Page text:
Mystery, according to Albert Einstein, is the awareness of beings, entities, universes beyond our capacity for understanding, the realization that there are things we can neither explain nor even begin to understand.
The most beautiful emotion we can experience is the mysterious. It is the power of all true art and science. He to whom this emotion is a stranger, who can no longer wonder and stand rapt in awe, is as good as dead. To know that what is impenetrable to us really exists, manifesting itself as the highest wisdom and the most radiant beauty, which our dull faculties can comprehend only in their most primitive forms — this knowledge, this feeling, is at the center of true religiousness. In this sense, and in this sense only, I belong to the rank of devoutly religious men.
Although the mystery genre does not always pertain to the unexplainable, unfathomable in nature, it does at times evoke a sense that, no matter how many puzzles we unravel, there is always something bigger, something more elemental, perhaps, hanging over our heads, asking us Why, daring us to compose any sort of answer at all.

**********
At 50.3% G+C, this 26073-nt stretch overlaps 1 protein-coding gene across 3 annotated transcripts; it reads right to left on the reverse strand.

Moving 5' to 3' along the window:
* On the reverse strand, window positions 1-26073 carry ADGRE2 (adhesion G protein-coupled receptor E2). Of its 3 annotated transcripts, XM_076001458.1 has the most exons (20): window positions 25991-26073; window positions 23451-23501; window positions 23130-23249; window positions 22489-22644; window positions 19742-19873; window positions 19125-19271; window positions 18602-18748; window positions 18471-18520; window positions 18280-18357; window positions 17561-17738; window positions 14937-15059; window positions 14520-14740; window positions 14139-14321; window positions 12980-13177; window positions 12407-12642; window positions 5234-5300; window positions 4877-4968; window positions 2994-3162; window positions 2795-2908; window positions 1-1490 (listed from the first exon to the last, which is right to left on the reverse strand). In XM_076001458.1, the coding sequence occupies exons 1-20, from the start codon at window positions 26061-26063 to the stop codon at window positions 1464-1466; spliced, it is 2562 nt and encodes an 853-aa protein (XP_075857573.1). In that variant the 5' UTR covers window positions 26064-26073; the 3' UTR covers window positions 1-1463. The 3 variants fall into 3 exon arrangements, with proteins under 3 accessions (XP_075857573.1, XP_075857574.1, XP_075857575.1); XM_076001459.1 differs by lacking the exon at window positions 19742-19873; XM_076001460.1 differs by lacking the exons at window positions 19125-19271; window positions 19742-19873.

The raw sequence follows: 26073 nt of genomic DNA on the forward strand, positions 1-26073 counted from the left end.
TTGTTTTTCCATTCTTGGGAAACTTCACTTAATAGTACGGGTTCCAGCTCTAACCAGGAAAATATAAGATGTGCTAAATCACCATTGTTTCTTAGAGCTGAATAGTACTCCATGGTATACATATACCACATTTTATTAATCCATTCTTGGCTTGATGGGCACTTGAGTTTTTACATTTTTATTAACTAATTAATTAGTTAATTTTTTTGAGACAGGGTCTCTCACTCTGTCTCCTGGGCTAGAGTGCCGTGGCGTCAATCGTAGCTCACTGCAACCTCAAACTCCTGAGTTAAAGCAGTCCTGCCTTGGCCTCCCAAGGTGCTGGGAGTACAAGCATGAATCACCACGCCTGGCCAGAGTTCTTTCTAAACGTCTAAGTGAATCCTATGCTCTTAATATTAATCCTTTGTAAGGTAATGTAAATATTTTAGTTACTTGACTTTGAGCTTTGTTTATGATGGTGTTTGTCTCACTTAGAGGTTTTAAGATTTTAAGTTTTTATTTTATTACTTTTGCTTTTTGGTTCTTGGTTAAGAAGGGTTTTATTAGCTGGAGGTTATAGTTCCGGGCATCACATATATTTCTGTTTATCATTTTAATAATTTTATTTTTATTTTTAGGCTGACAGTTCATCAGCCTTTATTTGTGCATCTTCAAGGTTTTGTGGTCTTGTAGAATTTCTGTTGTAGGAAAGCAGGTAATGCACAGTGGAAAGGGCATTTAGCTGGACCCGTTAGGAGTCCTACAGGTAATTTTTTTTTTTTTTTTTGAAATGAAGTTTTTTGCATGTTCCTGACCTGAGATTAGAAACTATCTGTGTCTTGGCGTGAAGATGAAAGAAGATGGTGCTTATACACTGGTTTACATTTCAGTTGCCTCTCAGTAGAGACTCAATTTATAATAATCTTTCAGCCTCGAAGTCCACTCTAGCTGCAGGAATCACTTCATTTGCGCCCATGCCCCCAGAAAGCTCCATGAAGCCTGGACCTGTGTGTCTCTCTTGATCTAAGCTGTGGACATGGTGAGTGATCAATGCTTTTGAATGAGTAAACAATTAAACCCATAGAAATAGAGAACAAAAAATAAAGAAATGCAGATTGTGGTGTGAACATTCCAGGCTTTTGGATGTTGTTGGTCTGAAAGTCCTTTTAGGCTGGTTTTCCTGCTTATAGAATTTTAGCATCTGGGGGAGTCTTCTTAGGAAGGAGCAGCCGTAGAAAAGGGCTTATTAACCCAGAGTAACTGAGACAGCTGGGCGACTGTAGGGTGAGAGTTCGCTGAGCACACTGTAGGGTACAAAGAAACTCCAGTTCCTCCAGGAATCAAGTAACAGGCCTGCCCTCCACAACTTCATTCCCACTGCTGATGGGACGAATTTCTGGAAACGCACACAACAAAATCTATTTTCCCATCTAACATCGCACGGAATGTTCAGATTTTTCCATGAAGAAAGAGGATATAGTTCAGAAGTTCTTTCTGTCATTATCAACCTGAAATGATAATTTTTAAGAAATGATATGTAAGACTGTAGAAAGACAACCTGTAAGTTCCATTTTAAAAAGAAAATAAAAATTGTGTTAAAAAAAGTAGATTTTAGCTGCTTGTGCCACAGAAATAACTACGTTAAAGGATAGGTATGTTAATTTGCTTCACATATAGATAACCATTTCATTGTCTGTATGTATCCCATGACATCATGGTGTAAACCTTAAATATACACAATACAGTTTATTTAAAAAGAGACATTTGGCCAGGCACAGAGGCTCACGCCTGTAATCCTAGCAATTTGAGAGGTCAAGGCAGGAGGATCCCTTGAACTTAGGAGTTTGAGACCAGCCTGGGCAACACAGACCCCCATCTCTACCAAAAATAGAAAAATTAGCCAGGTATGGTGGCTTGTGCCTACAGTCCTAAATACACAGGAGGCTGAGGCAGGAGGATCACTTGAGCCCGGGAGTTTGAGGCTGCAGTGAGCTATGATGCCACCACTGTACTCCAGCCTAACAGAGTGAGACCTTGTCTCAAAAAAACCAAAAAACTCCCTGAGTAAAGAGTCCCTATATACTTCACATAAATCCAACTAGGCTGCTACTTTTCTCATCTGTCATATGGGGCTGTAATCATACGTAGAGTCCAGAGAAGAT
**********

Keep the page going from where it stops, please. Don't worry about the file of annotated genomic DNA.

Truth is, we can’t answer….not usually. Why do bad things happen? Why are we here? How can we carry on when we see evidence every day of the brokenness, the depravity, the hate, the coldness of the world? How can one person help? Will it ever end?
Almost every time another mystery is written, another aspect of human shortcoming is brought to public attention. But then again, nearly every mystery also showcases human successes, human beings loving one another, caring, working together, making the effort to understand another little bit of this crazy world.
As Oscar Wilde notes, “the true mystery of the world is the visible, not the invisible.”
~Just a few thoughts on this lazy Sunday morning.